Iran reiterated its “red line” in nuclear negotiations on Thursday, with the Supreme Leader’s top foreign policy advisor, Ali Akbar Velayati, reiterating that Tehran’s right to use peaceful nuclear technology “must be recognized”.
Under November’s interim nuclear deal, which came into effect on January 20, Iran is suspending enrichment of 20% uranium but is allowed to maintain enrichment to 5%.
However, with discussions now looking to a comprehensive agreement by January 2015, many politicians and media in the US are calling for a total “dismantling” of the Iranian program.
Velayati chided President Obama for saying in his State of the Union address on Tuesday night that sanctions had helped bring about the interim deal:
The Islamic Republic of Iran is determined to continue the [nuclear] talks to safeguard the integrity of its peaceful nuclear rights; and Obama’s comments about the impact of the US pressure on Iran were nothing new.
Velayati spoke — reinforced by similar comments from the Foreign Ministry — as Iran’s lead nuclear negotiator, Deputy Foreign Minister Abbas Araqchi said that the next round of negotiations with the 5+1 Powers would “probably be held in the second half of February in Geneva”.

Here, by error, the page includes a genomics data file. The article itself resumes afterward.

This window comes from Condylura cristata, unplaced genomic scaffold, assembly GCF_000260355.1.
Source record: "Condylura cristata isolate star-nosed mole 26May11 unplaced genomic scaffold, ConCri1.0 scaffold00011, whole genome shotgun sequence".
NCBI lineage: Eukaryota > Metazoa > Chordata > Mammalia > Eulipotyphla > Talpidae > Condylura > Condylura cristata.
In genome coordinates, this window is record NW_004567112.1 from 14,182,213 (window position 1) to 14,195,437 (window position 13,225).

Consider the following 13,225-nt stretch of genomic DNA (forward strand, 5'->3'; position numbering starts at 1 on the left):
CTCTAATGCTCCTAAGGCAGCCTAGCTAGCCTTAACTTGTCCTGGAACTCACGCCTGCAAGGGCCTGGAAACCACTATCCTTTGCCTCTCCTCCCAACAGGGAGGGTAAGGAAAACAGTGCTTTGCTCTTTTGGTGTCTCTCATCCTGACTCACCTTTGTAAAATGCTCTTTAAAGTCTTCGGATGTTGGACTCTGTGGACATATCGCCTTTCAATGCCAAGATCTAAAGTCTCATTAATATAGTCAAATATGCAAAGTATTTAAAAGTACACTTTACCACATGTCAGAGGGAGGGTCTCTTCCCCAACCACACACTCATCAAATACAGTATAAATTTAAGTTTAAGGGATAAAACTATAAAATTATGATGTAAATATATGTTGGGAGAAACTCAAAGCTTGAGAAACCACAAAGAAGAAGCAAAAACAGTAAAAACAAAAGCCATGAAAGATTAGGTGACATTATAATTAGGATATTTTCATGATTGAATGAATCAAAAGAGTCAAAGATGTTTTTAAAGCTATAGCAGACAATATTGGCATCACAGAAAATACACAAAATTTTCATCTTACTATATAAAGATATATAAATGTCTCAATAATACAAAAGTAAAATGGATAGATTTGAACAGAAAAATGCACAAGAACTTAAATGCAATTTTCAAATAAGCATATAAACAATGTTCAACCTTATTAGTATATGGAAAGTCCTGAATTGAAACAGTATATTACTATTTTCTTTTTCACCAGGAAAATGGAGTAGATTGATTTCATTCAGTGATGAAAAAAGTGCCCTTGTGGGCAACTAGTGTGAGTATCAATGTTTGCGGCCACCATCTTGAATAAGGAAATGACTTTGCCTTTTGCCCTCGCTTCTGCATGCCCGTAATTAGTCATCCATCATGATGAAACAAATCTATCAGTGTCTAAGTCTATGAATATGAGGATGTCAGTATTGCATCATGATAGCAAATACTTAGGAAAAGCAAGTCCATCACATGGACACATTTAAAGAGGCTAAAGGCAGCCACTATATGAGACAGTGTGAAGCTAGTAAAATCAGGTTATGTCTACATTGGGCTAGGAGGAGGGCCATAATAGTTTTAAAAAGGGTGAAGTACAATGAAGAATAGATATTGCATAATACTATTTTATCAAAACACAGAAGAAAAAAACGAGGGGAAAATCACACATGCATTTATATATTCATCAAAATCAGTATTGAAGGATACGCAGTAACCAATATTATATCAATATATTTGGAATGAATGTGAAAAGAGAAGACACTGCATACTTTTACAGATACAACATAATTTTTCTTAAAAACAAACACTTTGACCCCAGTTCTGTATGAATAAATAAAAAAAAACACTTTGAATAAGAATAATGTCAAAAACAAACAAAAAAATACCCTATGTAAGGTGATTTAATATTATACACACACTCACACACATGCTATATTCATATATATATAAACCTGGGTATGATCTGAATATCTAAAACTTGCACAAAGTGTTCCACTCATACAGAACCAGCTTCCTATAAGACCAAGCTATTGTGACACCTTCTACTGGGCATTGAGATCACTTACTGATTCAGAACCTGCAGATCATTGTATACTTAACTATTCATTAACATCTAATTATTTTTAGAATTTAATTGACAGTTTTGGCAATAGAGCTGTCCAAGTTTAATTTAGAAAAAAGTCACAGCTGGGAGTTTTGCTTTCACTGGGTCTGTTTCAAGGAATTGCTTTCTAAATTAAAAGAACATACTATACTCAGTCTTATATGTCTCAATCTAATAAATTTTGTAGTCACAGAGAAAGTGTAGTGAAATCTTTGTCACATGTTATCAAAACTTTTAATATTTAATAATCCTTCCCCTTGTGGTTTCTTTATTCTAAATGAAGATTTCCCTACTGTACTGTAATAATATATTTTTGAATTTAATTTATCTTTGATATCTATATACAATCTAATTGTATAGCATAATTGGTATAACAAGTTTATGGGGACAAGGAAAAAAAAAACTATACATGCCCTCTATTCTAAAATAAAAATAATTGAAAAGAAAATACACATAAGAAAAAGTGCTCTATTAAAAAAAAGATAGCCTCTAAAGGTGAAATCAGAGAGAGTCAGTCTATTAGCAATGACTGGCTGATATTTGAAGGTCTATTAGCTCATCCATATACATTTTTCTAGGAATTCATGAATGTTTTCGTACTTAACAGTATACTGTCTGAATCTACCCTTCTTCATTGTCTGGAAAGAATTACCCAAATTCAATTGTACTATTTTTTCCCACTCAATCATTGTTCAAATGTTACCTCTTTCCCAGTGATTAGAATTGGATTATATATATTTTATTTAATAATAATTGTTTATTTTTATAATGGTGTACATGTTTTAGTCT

Both Iranian officials and the US said earlier this week that the talks, opening consideration of a comprehensive deal, would be held soon in New York but later pulled back from the statements.
Tehran Friday Prayer: Iran Must Respond to US Threats
The Tehran Friday Prayers leader, Ayatollah Ahmad Khatami, has continued the week’s campaign against remarks by US Secretary of State John Kerry that “military options are still on the table” if Iran does not adhere to the interim nuclear deal.
Khatami said President Barack Obama and Kerry target the “national pride” and that they must get a response to their comments “at the same level” and “according to the culture of resistance”.
Foreign Minister Zarif Downplays Obama’s State of the Union Address
Foreign Minister Javad Zarif has taken a slightly different response to President Obama’s comments about Iran during Tuesday’s State of the Union Address to Ali Akbar Velayati, the Supreme Leader’s foreign policy advisor.
Where Velayati rejected “Obama’s comments about the impact of the US pressure on Iran [as] nothing new”, Zarif downplayed their significance, noting during an interview with CNN that Obama’s entire speech was for “the consumption of domestic American listeners… It is not important how the Americans try to explain [the nuclear issue] for domestic consumption.”
Tehran Seeking Expansion of Economic Ties With French Companies
As Iran continues to seek investment from international business following the implementation of the interim nuclear deal, Cooperation, Work and Social Welfare Minister Ali Rabi’i has declared that “100 French companies have announced their readiness for widespread economic cooperation with Iran. Specializing and bringing advanced knowledge are causes of advancing economic institutions.”
French carmaker Renault also resumed shipments to the Islamic Republic earlier this week.